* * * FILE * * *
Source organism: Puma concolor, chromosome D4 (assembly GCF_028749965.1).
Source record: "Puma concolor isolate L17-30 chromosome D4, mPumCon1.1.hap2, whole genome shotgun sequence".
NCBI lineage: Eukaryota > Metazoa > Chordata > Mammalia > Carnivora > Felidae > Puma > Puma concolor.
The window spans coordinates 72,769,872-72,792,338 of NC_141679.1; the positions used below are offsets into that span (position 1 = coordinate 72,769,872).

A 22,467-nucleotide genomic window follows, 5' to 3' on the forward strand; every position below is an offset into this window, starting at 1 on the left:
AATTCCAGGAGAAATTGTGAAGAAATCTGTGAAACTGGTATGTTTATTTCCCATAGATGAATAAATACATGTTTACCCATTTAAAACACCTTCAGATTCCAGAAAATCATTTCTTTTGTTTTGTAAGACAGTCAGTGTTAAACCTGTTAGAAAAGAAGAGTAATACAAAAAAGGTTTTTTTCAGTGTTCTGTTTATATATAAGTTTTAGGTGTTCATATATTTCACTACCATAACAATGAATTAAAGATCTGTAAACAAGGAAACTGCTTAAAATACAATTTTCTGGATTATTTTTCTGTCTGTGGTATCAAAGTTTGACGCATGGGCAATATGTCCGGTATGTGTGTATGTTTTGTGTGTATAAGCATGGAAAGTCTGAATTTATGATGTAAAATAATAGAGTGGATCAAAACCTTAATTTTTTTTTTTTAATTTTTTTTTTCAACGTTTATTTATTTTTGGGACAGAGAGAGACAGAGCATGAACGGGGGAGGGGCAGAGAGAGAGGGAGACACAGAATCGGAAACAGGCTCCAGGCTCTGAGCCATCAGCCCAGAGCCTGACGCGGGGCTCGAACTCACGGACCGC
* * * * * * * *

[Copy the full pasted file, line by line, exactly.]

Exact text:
Source organism: Puma concolor, chromosome D4 (assembly GCF_028749965.1).
Source record: "Puma concolor isolate L17-30 chromosome D4, mPumCon1.1.hap2, whole genome shotgun sequence".
NCBI lineage: Eukaryota > Metazoa > Chordata > Mammalia > Carnivora > Felidae > Puma > Puma concolor.
The window spans coordinates 72,769,872-72,792,338 of NC_141679.1; the positions used below are offsets into that span (position 1 = coordinate 72,769,872).

A 22,467-nucleotide genomic window follows, 5' to 3' on the forward strand; every position below is an offset into this window, starting at 1 on the left:
AATTCCAGGAGAAATTGTGAAGAAATCTGTGAAACTGGTATGTTTATTTCCCATAGATGAATAAATACATGTTTACCCATTTAAAACACCTTCAGATTCCAGAAAATCATTTCTTTTGTTTTGTAAGACAGTCAGTGTTAAACCTGTTAGAAAAGAAGAGTAATACAAAAAAGGTTTTTTTCAGTGTTCTGTTTATATATAAGTTTTAGGTGTTCATATATTTCACTACCATAACAATGAATTAAAGATCTGTAAACAAGGAAACTGCTTAAAATACAATTTTCTGGATTATTTTTCTGTCTGTGGTATCAAAGTTTGACGCATGGGCAATATGTCCGGTATGTGTGTATGTTTTGTGTGTATAAGCATGGAAAGTCTGAATTTATGATGTAAAATAATAGAGTGGATCAAAACCTTAATTTTTTTTTTTTAATTTTTTTTTTCAACGTTTATTTATTTTTGGGACAGAGAGAGACAGAGCATGAACGGGGGAGGGGCAGAGAGAGAGGGAGACACAGAATCGGAAACAGGCTCCAGGCTCTGAGCCATCAGCCCAGAGCCTGACGCGGGGCTCGAACTCACGGACCGC